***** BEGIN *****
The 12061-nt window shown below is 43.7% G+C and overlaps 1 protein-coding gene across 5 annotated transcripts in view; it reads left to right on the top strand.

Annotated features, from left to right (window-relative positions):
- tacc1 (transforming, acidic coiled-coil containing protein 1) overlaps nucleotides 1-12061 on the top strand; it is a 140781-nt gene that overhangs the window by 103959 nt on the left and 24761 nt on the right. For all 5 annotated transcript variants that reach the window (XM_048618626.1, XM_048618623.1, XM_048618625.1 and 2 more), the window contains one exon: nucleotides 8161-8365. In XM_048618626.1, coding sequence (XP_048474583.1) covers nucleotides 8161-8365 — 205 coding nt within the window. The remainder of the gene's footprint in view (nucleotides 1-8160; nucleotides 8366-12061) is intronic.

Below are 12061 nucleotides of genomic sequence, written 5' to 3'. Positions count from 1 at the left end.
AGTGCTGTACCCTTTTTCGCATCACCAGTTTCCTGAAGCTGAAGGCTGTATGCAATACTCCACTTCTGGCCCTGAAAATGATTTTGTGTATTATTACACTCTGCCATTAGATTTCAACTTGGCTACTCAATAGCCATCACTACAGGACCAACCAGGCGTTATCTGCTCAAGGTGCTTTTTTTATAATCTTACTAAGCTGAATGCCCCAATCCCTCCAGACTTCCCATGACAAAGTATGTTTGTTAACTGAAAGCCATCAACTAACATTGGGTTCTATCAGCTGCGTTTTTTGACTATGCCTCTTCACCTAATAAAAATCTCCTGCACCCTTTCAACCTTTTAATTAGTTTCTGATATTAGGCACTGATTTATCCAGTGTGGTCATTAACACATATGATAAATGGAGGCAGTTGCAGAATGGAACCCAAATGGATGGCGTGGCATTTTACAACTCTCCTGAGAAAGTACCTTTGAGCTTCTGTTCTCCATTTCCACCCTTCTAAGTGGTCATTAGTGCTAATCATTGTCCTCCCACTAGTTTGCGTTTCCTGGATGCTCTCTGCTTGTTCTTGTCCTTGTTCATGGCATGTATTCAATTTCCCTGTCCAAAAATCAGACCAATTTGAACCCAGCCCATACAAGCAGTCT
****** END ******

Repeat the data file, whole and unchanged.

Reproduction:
The 12061-nt window shown below is 43.7% G+C and overlaps 1 protein-coding gene across 5 annotated transcripts in view; it reads left to right on the top strand.

Annotated features, from left to right (window-relative positions):
- tacc1 (transforming, acidic coiled-coil containing protein 1) overlaps nucleotides 1-12061 on the top strand; it is a 140781-nt gene that overhangs the window by 103959 nt on the left and 24761 nt on the right. For all 5 annotated transcript variants that reach the window (XM_048618626.1, XM_048618623.1, XM_048618625.1 and 2 more), the window contains one exon: nucleotides 8161-8365. In XM_048618626.1, coding sequence (XP_048474583.1) covers nucleotides 8161-8365 — 205 coding nt within the window. The remainder of the gene's footprint in view (nucleotides 1-8160; nucleotides 8366-12061) is intronic.

Below are 12061 nucleotides of genomic sequence, written 5' to 3'. Positions count from 1 at the left end.
AGTGCTGTACCCTTTTTCGCATCACCAGTTTCCTGAAGCTGAAGGCTGTATGCAATACTCCACTTCTGGCCCTGAAAATGATTTTGTGTATTATTACACTCTGCCATTAGATTTCAACTTGGCTACTCAATAGCCATCACTACAGGACCAACCAGGCGTTATCTGCTCAAGGTGCTTTTTTTATAATCTTACTAAGCTGAATGCCCCAATCCCTCCAGACTTCCCATGACAAAGTATGTTTGTTAACTGAAAGCCATCAACTAACATTGGGTTCTATCAGCTGCGTTTTTTGACTATGCCTCTTCACCTAATAAAAATCTCCTGCACCCTTTCAACCTTTTAATTAGTTTCTGATATTAGGCACTGATTTATCCAGTGTGGTCATTAACACATATGATAAATGGAGGCAGTTGCAGAATGGAACCCAAATGGATGGCGTGGCATTTTACAACTCTCCTGAGAAAGTACCTTTGAGCTTCTGTTCTCCATTTCCACCCTTCTAAGTGGTCATTAGTGCTAATCATTGTCCTCCCACTAGTTTGCGTTTCCTGGATGCTCTCTGCTTGTTCTTGTCCTTGTTCATGGCATGTATTCAATTTCCCTGTCCAAAAATCAGACCAATTTGAACCCAGCCCATACAAGCAGTCT